Tax Advantages to Consider When Saving for College

Sara F Gonzalez

Article Highlights:

  • Planning for a Child’s Post-Secondary Education 
  • Tax-Advantaged Plans 
  • Tax-Free Earnings 
  • Coverdell Accounts 
  • Qualified Tuition Plans 
  • Have Others Contribute 
  • Gift Tax Issues 
  • Tuition Gifts 

"How can I save for my child's post-secondary education in a tax-efficient manner?" is a typical question among parents. The answer is contingent on how much the schooling is estimated to cost and how much time the child has until he or she attends college or begins an apprenticeship program.

The amount of money needed will depend on whether your child will be attending a community college, a community college and then transferring to a university, a university straight away, or an apprentice program. If the child is going to a local college or apprenticeship, you only have to worry about tuition, books, and other class materials, and the child can live at home, whereas a child going to a university, unless it is local, will have to pay for housing and food on top of significantly higher university tuition. Another consideration is whether the student intends to leave school after earning a bachelor's degree or pursue graduate studies in order to receive an advanced degree.

Your child may be eligible for a scholarship or grant when the time comes, but you can't count on it when putting together a college savings plan.

There are two tax-advantaged savings plans available under the federal tax code. Making original contributions to the plan is not a tax deductible event under either scheme. When withdrawn for qualified educational expenditures, growth owing to investment gains, if any, and earnings (dividends and interest) are tax-free. As a result, the earlier each plan is implemented, the better, as it will have more years to develop in value.

Both savings options allow money to be utilized for kindergarten and higher education. These plans, however, allow for tax-free growth, and the more funds utilized for expenses at lower levels of schooling, the fewer tax benefits they provide. Using these savings programs for anything other than post-secondary education should be carefully considered.

Front-loading contributions will result in more tax benefits because there will be a larger amount for which growth and earnings can be compounded. You should also be aware that anyone can contribute to your child's college savings program, not just you. If your child has wealthy grandparents, other relatives, or friends who want to help, they can do so as well.

The Coverdell Education Savings Account and the Qualified Tuition Plan, sometimes known as a Sec. 529 plan, are the two college savings plans now available (529 denotes the section of the tax code that governs it).

Coverdell Education Savings Account — Because this sort of plan only allows for $2,000 in contributions per year, it is often ruled out as a viable option for college savings, unless it is used in conjunction with other methods.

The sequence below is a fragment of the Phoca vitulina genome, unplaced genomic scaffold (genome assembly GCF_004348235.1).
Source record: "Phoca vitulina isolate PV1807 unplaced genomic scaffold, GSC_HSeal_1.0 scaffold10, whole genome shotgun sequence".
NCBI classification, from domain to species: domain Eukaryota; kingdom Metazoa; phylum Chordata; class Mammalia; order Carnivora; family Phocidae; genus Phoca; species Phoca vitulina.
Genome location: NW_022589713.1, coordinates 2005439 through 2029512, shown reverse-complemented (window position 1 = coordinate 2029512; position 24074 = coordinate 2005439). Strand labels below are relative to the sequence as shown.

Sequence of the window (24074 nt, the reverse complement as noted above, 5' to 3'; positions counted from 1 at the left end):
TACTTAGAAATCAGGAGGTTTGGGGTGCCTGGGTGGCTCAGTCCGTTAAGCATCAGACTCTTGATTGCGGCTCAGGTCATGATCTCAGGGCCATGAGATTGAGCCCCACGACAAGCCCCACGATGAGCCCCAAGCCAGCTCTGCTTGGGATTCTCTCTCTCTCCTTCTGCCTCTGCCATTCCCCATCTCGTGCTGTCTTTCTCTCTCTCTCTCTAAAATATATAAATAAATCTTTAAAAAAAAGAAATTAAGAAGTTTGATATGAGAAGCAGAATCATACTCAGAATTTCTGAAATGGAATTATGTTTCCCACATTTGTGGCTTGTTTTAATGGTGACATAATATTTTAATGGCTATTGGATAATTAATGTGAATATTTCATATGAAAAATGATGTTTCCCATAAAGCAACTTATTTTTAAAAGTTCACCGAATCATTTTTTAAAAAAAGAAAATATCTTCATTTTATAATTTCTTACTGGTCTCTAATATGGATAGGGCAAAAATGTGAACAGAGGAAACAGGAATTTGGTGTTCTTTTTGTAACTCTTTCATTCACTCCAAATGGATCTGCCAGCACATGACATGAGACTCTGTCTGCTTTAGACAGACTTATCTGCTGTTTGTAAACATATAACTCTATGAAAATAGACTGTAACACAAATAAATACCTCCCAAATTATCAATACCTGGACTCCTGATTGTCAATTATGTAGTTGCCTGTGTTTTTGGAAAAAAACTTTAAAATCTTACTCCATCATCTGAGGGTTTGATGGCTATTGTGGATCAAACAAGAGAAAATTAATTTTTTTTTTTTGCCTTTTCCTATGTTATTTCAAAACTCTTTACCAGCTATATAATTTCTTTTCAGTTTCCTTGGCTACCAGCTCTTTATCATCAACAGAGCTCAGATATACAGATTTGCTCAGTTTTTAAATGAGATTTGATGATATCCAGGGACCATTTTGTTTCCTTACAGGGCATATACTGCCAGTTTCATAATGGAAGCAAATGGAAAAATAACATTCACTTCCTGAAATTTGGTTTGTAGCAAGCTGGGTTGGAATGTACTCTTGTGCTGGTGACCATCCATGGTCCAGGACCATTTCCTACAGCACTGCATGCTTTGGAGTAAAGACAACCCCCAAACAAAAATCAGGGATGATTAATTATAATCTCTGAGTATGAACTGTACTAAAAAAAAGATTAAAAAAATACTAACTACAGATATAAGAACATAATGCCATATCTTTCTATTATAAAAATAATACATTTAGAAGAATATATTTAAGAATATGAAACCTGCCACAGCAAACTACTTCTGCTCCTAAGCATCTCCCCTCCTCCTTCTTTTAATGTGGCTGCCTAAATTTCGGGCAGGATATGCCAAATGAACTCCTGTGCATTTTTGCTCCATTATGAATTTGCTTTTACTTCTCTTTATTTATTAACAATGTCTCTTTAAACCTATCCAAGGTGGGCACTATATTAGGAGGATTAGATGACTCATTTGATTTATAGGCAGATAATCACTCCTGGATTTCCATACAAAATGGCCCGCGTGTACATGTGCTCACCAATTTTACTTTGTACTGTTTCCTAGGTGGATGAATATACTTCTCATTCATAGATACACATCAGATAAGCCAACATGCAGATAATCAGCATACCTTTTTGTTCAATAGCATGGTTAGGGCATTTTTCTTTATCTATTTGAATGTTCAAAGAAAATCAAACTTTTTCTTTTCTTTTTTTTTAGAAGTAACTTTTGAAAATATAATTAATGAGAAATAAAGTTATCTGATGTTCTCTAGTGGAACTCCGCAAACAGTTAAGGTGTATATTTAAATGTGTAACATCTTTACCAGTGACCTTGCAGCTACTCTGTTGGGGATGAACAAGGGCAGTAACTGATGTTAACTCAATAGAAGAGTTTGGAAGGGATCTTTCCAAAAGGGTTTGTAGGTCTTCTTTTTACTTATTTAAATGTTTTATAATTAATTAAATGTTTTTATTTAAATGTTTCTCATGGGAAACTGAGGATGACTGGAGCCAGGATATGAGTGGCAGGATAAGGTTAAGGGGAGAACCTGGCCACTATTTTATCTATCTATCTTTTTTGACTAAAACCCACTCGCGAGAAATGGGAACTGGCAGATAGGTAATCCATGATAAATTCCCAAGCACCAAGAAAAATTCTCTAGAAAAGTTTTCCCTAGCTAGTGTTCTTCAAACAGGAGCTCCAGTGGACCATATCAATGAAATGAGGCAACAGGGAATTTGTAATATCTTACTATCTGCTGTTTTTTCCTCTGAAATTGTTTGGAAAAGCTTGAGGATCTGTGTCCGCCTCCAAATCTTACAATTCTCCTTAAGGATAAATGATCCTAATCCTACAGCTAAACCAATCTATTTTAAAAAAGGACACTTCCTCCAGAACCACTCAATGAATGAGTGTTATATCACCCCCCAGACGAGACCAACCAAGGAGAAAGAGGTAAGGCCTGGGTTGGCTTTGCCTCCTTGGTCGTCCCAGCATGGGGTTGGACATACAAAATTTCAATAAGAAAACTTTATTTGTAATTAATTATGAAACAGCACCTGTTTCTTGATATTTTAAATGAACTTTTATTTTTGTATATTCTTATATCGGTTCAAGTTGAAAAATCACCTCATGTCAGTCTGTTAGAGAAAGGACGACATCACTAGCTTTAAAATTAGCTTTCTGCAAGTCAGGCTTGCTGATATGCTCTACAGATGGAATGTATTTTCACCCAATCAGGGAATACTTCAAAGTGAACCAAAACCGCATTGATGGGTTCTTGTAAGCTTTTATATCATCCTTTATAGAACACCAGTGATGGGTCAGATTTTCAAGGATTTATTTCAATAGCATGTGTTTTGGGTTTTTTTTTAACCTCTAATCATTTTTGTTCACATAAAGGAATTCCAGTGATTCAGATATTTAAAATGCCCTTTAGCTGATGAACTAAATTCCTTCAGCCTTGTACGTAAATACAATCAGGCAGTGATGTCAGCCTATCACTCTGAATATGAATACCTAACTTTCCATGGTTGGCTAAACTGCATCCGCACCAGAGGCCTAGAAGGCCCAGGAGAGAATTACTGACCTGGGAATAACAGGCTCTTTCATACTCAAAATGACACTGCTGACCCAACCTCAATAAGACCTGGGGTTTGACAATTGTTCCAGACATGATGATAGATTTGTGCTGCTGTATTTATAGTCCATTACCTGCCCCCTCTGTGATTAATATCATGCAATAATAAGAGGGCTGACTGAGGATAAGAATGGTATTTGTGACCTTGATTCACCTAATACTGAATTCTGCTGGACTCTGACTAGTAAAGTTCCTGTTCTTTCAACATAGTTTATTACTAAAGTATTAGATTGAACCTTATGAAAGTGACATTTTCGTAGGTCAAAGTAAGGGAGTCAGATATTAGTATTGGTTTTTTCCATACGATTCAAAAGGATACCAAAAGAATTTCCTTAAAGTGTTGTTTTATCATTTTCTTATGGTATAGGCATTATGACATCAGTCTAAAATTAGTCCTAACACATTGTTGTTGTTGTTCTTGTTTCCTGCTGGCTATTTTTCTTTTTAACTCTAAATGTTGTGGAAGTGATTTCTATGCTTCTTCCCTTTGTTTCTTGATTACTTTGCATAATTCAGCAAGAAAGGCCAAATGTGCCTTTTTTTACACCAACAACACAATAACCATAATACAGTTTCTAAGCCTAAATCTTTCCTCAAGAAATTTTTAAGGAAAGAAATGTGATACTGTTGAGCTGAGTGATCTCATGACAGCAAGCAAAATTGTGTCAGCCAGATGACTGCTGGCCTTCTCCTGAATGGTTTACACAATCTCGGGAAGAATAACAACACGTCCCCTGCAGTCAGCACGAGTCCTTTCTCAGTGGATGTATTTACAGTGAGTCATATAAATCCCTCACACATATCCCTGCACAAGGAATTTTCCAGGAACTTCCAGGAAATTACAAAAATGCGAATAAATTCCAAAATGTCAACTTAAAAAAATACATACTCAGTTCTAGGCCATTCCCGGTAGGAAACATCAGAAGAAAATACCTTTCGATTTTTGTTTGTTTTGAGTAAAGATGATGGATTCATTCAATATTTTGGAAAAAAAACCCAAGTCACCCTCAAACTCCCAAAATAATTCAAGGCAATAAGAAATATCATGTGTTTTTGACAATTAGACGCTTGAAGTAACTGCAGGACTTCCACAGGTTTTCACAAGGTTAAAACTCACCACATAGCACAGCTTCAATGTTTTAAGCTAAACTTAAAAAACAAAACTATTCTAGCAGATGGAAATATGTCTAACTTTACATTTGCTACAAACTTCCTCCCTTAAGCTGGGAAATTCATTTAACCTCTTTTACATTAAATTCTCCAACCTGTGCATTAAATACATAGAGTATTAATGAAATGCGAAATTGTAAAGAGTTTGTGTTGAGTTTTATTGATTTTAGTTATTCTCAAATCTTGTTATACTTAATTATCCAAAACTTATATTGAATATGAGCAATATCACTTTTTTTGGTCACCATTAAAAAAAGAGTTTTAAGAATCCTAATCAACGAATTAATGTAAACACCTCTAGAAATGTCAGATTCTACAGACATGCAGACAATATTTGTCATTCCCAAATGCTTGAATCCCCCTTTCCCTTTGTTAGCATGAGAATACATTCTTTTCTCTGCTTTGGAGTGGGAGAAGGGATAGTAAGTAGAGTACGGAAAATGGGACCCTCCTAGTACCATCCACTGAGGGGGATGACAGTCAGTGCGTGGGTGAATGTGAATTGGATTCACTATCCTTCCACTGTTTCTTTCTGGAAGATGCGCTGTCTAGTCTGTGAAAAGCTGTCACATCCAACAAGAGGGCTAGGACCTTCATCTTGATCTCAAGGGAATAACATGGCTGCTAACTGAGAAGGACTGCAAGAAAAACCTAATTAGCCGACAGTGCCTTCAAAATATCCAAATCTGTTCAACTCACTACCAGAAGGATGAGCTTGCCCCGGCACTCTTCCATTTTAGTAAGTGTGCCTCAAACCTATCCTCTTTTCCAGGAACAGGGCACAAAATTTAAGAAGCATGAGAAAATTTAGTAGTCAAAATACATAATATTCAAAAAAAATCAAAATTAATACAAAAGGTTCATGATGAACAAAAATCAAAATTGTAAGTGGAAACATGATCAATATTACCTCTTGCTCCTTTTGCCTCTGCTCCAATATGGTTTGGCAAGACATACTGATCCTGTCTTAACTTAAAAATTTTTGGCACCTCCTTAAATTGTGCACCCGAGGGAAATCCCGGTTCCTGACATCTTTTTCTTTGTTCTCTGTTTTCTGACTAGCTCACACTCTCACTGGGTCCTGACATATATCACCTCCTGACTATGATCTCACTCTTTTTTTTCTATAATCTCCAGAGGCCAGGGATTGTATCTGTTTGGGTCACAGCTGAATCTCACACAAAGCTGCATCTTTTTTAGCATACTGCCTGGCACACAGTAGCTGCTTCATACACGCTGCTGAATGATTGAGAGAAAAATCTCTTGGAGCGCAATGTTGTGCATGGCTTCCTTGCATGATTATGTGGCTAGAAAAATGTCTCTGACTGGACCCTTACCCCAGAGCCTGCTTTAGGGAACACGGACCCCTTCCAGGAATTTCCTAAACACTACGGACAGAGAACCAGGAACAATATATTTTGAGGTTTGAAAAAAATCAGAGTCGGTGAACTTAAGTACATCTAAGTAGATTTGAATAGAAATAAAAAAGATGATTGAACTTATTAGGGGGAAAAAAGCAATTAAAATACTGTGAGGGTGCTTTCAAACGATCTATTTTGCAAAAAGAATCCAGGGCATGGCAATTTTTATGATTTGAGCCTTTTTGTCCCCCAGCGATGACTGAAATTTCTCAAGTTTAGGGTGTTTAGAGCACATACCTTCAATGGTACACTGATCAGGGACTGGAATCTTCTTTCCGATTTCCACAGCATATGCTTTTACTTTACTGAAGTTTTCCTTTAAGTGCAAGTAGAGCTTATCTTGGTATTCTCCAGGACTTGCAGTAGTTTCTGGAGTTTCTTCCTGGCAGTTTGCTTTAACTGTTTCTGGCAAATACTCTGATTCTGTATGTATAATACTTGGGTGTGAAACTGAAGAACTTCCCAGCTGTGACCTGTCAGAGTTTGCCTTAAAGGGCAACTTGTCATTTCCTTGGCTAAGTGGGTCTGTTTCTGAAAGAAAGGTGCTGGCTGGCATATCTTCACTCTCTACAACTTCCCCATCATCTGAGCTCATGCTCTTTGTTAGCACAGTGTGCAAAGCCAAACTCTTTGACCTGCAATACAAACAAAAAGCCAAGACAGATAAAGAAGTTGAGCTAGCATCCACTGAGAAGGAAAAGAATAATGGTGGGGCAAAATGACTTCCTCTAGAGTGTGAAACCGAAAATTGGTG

Sec. 529 Plan — This is most likely the best option for your child. State-run Sec. 529 plans allow far higher contributions, and numerous people can each contribute up to the annual gift tax limit without having to record their gifts. For 2021, the maximum is $15,000, and it is updated for inflation on a regular basis; in 2022, the limit will rise to $16,000. A special rule permits donors to make contributions up to five years ahead of time (for a total of $75,000 in 2021 and $80,000 in 2022).

Sec. 529 plans allow taxpayers to save bigger sums of money, limited only by the donor's gift tax concerns and the contribution limits of the targeted plan. There are no restrictions on the number of contributors, nor on their income or age. The maximum amount that can be contributed per beneficiary (intended student) is determined by the estimated cost of a college education and varies by state. Some states set their maximum based on the cost of an in-state four-year education, while others use the cost of the nation's most expensive colleges, including graduate study. The majority have upper limits of over $200,000, with several exceeding $530,000. Additional contributions are generally not permitted once an account reaches that threshold, but this does not prevent the account from growing further.

Taxpayers are not restricted to the 529 plan offered by their home state and can shop around for the plan with the best growth potential and largest maximum contribution.

 When it's time to pay for education, the dividends will be split evenly between earnings and contributions. The earnings portion is tax-free if used to pay for eligible educational expenditures, and the donation portion is never taxable. Furthermore, if utilized for qualified school expenses, the portion of the payout representing the return on the contributions will qualify for the American Opportunity Tax Credit, which can be as high as $2,500 if your income level does not phase it out.

Gifts - In addition to the annual gift tax exclusion, a donor can make gifts (of any amount) that are completely exempt from the gift tax when made directly to an educational institution for tuition. Both college and private primary education fall under this category. These gifts, however, can only be used to cover tuition, not books, supplies, or room and board. For the payments to be exempt from the gift tax, they must be made directly to the educational institution. Reimbursement to the donee is not eligible.

The tuition exclusion is frequently overlooked, but it can be advantageous. For example, a grandparent can use a tuition gift to minimize their estate while also assisting a grandchild in paying for tuition and providing an education credit to the child's parents.

Please contact our office for more information or assistance in planning for a child's higher education.

 

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